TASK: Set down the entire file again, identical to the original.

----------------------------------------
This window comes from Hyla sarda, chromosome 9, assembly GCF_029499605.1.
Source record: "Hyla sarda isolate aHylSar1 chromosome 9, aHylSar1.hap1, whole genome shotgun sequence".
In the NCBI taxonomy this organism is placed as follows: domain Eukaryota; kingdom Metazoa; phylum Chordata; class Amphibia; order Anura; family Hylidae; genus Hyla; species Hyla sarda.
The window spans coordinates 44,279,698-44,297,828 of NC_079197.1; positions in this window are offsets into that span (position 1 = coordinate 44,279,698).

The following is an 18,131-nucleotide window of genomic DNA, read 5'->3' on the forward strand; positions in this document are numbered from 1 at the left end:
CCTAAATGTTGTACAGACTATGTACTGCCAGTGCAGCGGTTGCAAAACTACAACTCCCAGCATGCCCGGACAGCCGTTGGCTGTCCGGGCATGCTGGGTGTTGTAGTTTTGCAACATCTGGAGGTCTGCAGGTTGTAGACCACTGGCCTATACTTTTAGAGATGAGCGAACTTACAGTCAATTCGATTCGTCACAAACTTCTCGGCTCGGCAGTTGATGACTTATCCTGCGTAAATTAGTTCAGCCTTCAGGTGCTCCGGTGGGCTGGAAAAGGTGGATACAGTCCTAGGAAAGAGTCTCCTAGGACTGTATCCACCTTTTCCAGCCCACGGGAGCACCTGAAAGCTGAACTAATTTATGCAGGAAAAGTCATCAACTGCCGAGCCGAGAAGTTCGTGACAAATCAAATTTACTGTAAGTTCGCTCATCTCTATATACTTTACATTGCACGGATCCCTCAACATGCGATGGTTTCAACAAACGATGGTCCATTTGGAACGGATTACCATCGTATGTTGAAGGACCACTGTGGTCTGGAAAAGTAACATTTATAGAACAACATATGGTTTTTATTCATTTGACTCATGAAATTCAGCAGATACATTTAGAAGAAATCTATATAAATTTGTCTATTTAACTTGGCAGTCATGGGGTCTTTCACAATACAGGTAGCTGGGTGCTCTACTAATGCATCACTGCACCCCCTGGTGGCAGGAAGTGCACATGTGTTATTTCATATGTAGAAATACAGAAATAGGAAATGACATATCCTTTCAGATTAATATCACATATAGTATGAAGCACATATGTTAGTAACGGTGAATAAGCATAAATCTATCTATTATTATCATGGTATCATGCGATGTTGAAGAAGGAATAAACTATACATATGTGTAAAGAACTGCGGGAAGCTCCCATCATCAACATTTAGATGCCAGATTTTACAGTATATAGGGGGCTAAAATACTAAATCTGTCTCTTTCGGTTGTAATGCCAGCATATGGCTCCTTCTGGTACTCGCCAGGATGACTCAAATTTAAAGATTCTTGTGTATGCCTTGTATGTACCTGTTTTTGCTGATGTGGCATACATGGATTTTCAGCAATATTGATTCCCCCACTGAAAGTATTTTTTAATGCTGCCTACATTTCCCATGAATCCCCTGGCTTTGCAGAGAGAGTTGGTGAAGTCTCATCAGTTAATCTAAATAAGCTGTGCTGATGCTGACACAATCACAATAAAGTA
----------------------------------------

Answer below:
This window comes from Hyla sarda, chromosome 9, assembly GCF_029499605.1.
Source record: "Hyla sarda isolate aHylSar1 chromosome 9, aHylSar1.hap1, whole genome shotgun sequence".
In the NCBI taxonomy this organism is placed as follows: domain Eukaryota; kingdom Metazoa; phylum Chordata; class Amphibia; order Anura; family Hylidae; genus Hyla; species Hyla sarda.
The window spans coordinates 44,279,698-44,297,828 of NC_079197.1; positions in this window are offsets into that span (position 1 = coordinate 44,279,698).

The following is an 18,131-nucleotide window of genomic DNA, read 5'->3' on the forward strand; positions in this document are numbered from 1 at the left end:
CCTAAATGTTGTACAGACTATGTACTGCCAGTGCAGCGGTTGCAAAACTACAACTCCCAGCATGCCCGGACAGCCGTTGGCTGTCCGGGCATGCTGGGTGTTGTAGTTTTGCAACATCTGGAGGTCTGCAGGTTGTAGACCACTGGCCTATACTTTTAGAGATGAGCGAACTTACAGTCAATTCGATTCGTCACAAACTTCTCGGCTCGGCAGTTGATGACTTATCCTGCGTAAATTAGTTCAGCCTTCAGGTGCTCCGGTGGGCTGGAAAAGGTGGATACAGTCCTAGGAAAGAGTCTCCTAGGACTGTATCCACCTTTTCCAGCCCACGGGAGCACCTGAAAGCTGAACTAATTTATGCAGGAAAAGTCATCAACTGCCGAGCCGAGAAGTTCGTGACAAATCAAATTTACTGTAAGTTCGCTCATCTCTATATACTTTACATTGCACGGATCCCTCAACATGCGATGGTTTCAACAAACGATGGTCCATTTGGAACGGATTACCATCGTATGTTGAAGGACCACTGTGGTCTGGAAAAGTAACATTTATAGAACAACATATGGTTTTTATTCATTTGACTCATGAAATTCAGCAGATACATTTAGAAGAAATCTATATAAATTTGTCTATTTAACTTGGCAGTCATGGGGTCTTTCACAATACAGGTAGCTGGGTGCTCTACTAATGCATCACTGCACCCCCTGGTGGCAGGAAGTGCACATGTGTTATTTCATATGTAGAAATACAGAAATAGGAAATGACATATCCTTTCAGATTAATATCACATATAGTATGAAGCACATATGTTAGTAACGGTGAATAAGCATAAATCTATCTATTATTATCATGGTATCATGCGATGTTGAAGAAGGAATAAACTATACATATGTGTAAAGAACTGCGGGAAGCTCCCATCATCAACATTTAGATGCCAGATTTTACAGTATATAGGGGGCTAAAATACTAAATCTGTCTCTTTCGGTTGTAATGCCAGCATATGGCTCCTTCTGGTACTCGCCAGGATGACTCAAATTTAAAGATTCTTGTGTATGCCTTGTATGTACCTGTTTTTGCTGATGTGGCATACATGGATTTTCAGCAATATTGATTCCCCCACTGAAAGTATTTTTTAATGCTGCCTACATTTCCCATGAATCCCCTGGCTTTGCAGAGAGAGTTGGTGAAGTCTCATCAGTTAATCTAAATAAGCTGTGCTGATGCTGACACAATCACAATAAAGTA